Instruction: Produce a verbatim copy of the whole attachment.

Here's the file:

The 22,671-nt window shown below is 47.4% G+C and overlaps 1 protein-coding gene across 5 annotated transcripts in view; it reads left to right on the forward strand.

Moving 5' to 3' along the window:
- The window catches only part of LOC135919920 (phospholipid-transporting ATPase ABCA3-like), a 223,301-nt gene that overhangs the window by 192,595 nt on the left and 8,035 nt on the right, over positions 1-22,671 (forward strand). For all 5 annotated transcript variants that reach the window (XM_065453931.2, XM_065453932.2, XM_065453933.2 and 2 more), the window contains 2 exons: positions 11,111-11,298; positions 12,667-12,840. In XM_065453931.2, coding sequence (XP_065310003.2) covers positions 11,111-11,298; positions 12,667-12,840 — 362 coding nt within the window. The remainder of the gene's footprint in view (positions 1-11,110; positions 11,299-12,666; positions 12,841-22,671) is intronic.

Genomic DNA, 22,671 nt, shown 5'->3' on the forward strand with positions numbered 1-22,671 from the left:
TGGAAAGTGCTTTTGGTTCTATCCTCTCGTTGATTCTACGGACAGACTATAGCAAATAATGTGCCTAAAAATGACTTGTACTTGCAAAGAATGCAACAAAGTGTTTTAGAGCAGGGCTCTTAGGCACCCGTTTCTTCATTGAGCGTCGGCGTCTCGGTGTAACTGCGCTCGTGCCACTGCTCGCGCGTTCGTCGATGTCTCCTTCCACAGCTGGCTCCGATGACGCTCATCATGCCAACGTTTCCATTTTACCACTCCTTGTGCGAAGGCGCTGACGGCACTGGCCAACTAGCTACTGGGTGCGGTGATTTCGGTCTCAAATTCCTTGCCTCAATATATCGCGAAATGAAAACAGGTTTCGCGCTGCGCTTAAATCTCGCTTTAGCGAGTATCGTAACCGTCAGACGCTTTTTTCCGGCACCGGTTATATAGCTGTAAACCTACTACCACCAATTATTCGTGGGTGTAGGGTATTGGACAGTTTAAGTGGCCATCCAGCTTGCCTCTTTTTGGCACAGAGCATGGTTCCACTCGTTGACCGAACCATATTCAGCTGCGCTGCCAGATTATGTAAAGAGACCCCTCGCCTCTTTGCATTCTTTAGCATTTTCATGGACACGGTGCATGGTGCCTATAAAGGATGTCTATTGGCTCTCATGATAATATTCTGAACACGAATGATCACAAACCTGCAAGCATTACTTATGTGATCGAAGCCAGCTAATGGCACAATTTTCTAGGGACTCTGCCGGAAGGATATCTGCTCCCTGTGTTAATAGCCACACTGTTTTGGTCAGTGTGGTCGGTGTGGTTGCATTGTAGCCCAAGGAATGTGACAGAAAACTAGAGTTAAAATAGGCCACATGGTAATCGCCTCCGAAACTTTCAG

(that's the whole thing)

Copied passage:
The 22,671-nt window shown below is 47.4% G+C and overlaps 1 protein-coding gene across 5 annotated transcripts in view; it reads left to right on the forward strand.

Moving 5' to 3' along the window:
- The window catches only part of LOC135919920 (phospholipid-transporting ATPase ABCA3-like), a 223,301-nt gene that overhangs the window by 192,595 nt on the left and 8,035 nt on the right, over positions 1-22,671 (forward strand). For all 5 annotated transcript variants that reach the window (XM_065453931.2, XM_065453932.2, XM_065453933.2 and 2 more), the window contains 2 exons: positions 11,111-11,298; positions 12,667-12,840. In XM_065453931.2, coding sequence (XP_065310003.2) covers positions 11,111-11,298; positions 12,667-12,840 — 362 coding nt within the window. The remainder of the gene's footprint in view (positions 1-11,110; positions 11,299-12,666; positions 12,841-22,671) is intronic.

Genomic DNA, 22,671 nt, shown 5'->3' on the forward strand with positions numbered 1-22,671 from the left:
TGGAAAGTGCTTTTGGTTCTATCCTCTCGTTGATTCTACGGACAGACTATAGCAAATAATGTGCCTAAAAATGACTTGTACTTGCAAAGAATGCAACAAAGTGTTTTAGAGCAGGGCTCTTAGGCACCCGTTTCTTCATTGAGCGTCGGCGTCTCGGTGTAACTGCGCTCGTGCCACTGCTCGCGCGTTCGTCGATGTCTCCTTCCACAGCTGGCTCCGATGACGCTCATCATGCCAACGTTTCCATTTTACCACTCCTTGTGCGAAGGCGCTGACGGCACTGGCCAACTAGCTACTGGGTGCGGTGATTTCGGTCTCAAATTCCTTGCCTCAATATATCGCGAAATGAAAACAGGTTTCGCGCTGCGCTTAAATCTCGCTTTAGCGAGTATCGTAACCGTCAGACGCTTTTTTCCGGCACCGGTTATATAGCTGTAAACCTACTACCACCAATTATTCGTGGGTGTAGGGTATTGGACAGTTTAAGTGGCCATCCAGCTTGCCTCTTTTTGGCACAGAGCATGGTTCCACTCGTTGACCGAACCATATTCAGCTGCGCTGCCAGATTATGTAAAGAGACCCCTCGCCTCTTTGCATTCTTTAGCATTTTCATGGACACGGTGCATGGTGCCTATAAAGGATGTCTATTGGCTCTCATGATAATATTCTGAACACGAATGATCACAAACCTGCAAGCATTACTTATGTGATCGAAGCCAGCTAATGGCACAATTTTCTAGGGACTCTGCCGGAAGGATATCTGCTCCCTGTGTTAATAGCCACACTGTTTTGGTCAGTGTGGTCGGTGTGGTTGCATTGTAGCCCAAGGAATGTGACAGAAAACTAGAGTTAAAATAGGCCACATGGTAATCGCCTCCGAAACTTTCAG